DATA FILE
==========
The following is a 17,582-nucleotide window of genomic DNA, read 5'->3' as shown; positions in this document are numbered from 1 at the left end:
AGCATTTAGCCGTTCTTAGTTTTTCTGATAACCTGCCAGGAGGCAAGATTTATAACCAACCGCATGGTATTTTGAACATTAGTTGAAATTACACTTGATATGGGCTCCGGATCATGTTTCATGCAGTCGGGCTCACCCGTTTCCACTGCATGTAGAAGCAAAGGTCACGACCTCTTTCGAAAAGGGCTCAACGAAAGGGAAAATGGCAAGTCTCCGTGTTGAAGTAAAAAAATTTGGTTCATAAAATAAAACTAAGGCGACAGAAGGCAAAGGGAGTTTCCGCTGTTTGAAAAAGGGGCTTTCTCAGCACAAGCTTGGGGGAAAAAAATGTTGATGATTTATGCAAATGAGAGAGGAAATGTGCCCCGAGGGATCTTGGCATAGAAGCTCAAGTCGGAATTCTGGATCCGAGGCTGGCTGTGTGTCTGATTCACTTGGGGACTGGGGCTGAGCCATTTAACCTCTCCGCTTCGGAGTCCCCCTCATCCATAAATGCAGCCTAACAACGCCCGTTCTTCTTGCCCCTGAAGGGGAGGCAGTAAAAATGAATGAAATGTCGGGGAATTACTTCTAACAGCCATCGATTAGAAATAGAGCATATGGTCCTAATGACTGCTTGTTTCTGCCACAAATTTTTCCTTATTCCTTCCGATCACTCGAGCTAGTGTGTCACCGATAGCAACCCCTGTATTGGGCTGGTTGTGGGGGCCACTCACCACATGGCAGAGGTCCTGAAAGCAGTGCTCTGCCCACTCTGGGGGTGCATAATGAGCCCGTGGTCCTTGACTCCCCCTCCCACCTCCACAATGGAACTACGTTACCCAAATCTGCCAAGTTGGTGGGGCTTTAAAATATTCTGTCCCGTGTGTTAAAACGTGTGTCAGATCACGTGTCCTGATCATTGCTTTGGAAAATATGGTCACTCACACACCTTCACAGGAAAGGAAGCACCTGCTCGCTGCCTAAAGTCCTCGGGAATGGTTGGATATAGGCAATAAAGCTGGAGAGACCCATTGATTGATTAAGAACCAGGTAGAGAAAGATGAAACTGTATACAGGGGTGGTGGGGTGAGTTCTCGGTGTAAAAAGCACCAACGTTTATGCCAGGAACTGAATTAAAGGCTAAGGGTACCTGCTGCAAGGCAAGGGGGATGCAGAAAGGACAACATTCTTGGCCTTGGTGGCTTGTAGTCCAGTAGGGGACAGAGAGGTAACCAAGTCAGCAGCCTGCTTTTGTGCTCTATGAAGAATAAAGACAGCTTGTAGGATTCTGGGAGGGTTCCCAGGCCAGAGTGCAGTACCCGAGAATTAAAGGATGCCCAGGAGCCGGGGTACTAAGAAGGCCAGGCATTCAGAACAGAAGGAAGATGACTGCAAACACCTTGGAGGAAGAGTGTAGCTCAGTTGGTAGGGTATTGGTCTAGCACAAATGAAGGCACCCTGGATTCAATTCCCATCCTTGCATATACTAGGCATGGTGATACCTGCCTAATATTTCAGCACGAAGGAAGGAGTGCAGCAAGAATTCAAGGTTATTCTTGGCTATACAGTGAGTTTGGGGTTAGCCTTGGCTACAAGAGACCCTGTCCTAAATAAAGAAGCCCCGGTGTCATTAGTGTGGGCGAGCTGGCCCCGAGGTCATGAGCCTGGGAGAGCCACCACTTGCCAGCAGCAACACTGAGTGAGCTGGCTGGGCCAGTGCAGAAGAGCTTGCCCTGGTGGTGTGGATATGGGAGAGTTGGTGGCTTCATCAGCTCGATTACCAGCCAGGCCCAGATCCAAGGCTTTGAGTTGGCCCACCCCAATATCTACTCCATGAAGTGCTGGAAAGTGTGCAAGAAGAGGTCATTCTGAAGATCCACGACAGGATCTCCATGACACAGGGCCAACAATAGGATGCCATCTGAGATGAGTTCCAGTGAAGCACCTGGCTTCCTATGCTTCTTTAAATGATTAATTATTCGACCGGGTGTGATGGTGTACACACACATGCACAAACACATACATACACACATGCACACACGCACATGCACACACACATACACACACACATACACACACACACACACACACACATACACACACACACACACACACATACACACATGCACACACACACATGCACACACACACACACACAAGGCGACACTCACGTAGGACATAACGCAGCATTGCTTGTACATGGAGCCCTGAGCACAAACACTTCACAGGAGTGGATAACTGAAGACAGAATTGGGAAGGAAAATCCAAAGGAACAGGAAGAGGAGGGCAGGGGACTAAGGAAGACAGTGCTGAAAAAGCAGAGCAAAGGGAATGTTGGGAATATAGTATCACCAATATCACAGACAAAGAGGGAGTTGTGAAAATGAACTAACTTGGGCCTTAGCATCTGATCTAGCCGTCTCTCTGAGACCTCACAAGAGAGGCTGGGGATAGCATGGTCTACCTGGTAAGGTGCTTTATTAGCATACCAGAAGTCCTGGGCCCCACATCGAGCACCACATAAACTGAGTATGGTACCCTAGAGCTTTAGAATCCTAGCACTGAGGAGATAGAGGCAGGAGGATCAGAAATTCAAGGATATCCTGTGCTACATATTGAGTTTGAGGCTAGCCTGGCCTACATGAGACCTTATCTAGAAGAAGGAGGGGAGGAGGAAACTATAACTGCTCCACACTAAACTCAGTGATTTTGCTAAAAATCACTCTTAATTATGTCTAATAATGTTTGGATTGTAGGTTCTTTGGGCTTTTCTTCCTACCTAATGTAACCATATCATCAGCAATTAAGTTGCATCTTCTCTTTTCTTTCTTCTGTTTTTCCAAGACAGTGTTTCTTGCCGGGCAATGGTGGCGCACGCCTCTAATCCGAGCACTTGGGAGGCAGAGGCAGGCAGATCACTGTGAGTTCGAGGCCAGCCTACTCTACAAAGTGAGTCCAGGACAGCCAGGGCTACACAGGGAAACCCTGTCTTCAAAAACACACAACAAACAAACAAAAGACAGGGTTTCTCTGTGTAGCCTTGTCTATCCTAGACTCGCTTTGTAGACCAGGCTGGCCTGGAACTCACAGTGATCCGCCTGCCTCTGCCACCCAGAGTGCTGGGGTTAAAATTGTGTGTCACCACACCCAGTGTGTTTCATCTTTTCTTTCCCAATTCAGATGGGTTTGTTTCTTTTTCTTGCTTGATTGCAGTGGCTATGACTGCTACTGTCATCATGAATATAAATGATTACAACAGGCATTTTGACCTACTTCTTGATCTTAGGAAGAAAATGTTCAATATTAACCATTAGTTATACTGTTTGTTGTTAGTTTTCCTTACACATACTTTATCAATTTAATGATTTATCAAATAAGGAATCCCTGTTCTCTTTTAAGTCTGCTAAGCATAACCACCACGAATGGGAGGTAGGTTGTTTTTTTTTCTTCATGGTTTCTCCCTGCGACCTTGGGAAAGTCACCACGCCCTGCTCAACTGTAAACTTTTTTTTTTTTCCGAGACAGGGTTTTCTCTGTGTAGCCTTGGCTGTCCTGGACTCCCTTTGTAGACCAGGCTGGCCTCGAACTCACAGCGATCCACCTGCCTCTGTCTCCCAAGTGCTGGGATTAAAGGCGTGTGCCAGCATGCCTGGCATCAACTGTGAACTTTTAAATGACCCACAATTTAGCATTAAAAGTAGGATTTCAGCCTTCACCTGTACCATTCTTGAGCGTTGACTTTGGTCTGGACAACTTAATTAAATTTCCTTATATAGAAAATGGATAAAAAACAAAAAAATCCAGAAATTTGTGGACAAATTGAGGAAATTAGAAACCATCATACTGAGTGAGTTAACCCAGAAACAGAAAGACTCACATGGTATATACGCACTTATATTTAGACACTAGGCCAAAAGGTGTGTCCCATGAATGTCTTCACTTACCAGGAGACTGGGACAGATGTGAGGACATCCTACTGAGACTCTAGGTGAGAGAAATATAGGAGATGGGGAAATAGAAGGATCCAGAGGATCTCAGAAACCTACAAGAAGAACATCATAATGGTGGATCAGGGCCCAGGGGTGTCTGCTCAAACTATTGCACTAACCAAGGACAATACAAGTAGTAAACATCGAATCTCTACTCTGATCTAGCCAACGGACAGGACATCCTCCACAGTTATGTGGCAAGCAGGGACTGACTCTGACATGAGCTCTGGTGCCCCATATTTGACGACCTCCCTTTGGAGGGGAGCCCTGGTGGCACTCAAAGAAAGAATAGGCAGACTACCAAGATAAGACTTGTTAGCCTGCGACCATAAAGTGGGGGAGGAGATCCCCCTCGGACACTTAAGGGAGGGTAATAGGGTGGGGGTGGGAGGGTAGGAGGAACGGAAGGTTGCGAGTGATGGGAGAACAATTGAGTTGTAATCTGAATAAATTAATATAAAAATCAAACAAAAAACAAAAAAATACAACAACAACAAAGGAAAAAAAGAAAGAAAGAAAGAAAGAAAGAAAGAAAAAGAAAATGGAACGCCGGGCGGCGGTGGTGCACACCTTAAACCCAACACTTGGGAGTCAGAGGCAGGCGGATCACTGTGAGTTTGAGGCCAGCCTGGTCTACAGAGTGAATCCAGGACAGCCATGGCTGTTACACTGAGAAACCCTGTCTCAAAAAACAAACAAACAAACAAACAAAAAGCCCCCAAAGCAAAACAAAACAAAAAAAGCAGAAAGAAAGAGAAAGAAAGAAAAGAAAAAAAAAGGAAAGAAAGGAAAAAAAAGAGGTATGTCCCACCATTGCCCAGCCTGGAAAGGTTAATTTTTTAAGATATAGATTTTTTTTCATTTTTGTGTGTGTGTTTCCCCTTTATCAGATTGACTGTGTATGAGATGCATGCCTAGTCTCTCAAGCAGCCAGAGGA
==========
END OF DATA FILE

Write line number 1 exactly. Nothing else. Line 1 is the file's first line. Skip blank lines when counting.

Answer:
The following is a 17,582-nucleotide window of genomic DNA, read 5'->3' as shown; positions in this document are numbered from 1 at the left end: